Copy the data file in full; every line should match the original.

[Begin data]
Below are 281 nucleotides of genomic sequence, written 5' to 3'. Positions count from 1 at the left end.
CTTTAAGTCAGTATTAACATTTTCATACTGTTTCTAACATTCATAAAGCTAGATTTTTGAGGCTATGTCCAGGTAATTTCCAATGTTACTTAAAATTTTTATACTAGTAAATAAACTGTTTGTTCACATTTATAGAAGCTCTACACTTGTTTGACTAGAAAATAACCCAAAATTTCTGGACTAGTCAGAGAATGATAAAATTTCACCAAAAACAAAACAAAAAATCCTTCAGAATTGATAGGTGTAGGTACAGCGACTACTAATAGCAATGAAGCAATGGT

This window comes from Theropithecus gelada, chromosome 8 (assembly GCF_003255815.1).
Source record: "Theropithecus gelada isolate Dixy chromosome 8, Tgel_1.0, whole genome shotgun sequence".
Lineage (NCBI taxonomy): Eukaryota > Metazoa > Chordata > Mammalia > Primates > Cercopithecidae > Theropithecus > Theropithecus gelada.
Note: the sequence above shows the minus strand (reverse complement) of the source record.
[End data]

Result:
Below are 281 nucleotides of genomic sequence, written 5' to 3'. Positions count from 1 at the left end.
CTTTAAGTCAGTATTAACATTTTCATACTGTTTCTAACATTCATAAAGCTAGATTTTTGAGGCTATGTCCAGGTAATTTCCAATGTTACTTAAAATTTTTATACTAGTAAATAAACTGTTTGTTCACATTTATAGAAGCTCTACACTTGTTTGACTAGAAAATAACCCAAAATTTCTGGACTAGTCAGAGAATGATAAAATTTCACCAAAAACAAAACAAAAAATCCTTCAGAATTGATAGGTGTAGGTACAGCGACTACTAATAGCAATGAAGCAATGGT

This window comes from Theropithecus gelada, chromosome 8 (assembly GCF_003255815.1).
Source record: "Theropithecus gelada isolate Dixy chromosome 8, Tgel_1.0, whole genome shotgun sequence".
Lineage (NCBI taxonomy): Eukaryota > Metazoa > Chordata > Mammalia > Primates > Cercopithecidae > Theropithecus > Theropithecus gelada.
Note: the sequence above shows the minus strand (reverse complement) of the source record.